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A Reason to Celebrate More Driving

On these pages we usually tout the developed world's decline in driving and car ownership. But in Saudi Arabia, where women are not allowed to drive, the automobile serves as a vehicle for improving human rights.
October 26, 2013, 11am PDT | Jonathan Nettler | @nettsj
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"On Saturday, a small number of women — even the main activists were not sure how many — insisted on violating one of the most stubborn social codes in staunchly conservative Saudi society, getting into their cars and driving," reports Ben Hubbard. "The public call for women nationwide to drive on Saturday was the latest push in a decades-old effort by a small group of activists to exercise what they see as a fundamental human right. Saudi Arabia, a hereditary monarchy, is the only country in the world where women are not allowed to drive."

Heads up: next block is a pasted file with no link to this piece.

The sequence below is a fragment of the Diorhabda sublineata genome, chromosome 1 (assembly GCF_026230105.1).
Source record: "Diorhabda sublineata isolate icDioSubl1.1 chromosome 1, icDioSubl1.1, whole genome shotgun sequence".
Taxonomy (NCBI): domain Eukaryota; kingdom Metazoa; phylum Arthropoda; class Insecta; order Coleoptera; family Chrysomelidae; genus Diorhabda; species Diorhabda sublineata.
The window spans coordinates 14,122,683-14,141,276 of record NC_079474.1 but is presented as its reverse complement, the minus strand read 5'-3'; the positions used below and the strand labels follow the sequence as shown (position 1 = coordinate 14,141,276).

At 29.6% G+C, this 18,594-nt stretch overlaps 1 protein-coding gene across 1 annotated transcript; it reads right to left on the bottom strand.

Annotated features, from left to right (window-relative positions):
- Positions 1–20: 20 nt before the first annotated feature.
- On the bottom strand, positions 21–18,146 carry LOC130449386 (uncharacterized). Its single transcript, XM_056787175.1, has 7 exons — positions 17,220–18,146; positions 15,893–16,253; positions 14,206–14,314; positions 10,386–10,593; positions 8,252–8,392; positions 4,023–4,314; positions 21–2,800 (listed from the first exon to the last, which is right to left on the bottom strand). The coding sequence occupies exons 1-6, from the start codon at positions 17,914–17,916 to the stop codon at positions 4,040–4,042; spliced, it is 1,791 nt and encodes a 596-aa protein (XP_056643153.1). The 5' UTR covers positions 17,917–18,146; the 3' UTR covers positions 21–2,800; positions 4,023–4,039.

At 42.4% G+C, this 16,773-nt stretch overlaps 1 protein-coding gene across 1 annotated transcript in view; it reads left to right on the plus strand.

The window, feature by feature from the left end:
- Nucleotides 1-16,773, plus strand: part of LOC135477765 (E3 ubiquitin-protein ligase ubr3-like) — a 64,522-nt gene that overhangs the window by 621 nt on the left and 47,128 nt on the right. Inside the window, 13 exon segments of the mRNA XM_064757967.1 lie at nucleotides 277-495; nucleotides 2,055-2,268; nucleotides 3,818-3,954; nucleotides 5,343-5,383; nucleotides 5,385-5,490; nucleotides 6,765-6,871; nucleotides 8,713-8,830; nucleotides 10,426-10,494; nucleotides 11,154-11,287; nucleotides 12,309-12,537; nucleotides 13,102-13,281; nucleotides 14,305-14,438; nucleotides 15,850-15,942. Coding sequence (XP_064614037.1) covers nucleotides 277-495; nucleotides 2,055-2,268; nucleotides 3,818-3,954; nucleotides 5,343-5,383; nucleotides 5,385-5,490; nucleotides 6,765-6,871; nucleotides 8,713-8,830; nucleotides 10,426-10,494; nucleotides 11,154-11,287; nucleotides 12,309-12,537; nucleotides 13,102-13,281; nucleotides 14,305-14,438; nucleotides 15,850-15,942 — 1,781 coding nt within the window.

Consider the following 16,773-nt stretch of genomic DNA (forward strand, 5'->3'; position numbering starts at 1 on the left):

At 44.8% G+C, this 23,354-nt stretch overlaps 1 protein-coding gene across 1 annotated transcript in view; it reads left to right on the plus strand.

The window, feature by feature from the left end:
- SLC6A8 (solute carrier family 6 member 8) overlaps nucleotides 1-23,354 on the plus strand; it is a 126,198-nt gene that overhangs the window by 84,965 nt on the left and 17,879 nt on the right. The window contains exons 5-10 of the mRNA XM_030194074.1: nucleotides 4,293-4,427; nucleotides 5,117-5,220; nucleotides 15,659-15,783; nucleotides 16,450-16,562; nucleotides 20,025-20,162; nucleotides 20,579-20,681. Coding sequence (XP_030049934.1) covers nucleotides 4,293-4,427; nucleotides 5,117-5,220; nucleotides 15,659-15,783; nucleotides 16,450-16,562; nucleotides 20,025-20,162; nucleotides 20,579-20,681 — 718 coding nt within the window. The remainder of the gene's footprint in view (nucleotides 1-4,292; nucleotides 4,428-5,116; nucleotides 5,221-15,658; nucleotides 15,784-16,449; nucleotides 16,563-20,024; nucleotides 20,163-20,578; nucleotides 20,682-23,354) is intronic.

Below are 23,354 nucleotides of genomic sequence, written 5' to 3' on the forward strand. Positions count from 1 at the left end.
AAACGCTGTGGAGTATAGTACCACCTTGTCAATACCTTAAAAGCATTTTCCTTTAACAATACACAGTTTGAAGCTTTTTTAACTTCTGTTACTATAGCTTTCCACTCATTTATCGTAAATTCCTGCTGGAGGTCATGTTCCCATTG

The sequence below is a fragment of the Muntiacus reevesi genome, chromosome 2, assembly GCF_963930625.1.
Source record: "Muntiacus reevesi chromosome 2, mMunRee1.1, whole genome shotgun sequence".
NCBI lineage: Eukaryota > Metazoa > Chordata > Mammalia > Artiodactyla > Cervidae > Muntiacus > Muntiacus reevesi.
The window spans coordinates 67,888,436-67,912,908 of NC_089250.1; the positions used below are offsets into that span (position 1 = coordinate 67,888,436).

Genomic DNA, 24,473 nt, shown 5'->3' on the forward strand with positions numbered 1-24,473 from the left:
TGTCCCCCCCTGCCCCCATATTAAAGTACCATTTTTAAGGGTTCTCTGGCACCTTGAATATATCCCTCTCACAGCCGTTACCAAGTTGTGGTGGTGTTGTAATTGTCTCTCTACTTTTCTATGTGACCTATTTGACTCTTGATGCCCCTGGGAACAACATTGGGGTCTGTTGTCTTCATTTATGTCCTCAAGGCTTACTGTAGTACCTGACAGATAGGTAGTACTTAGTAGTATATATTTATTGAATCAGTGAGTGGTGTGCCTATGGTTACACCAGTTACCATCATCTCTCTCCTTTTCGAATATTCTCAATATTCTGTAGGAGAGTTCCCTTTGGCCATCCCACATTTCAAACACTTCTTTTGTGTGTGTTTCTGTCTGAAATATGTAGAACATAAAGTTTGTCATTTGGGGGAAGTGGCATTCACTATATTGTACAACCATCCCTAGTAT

"Of all the rights denied to Saudi women, the right to drive might not be the most socially or economically important — although the ability to work in Saudi Arabia, where public transit is notoriously poor, is related to the ability to get to one's job," writes the Los Angeles Times editorial board. "But there is potent symbolism in women steering their own drive toward a possibly less restrictive future."

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Published on Saturday, October 26, 2013 in The New York Times
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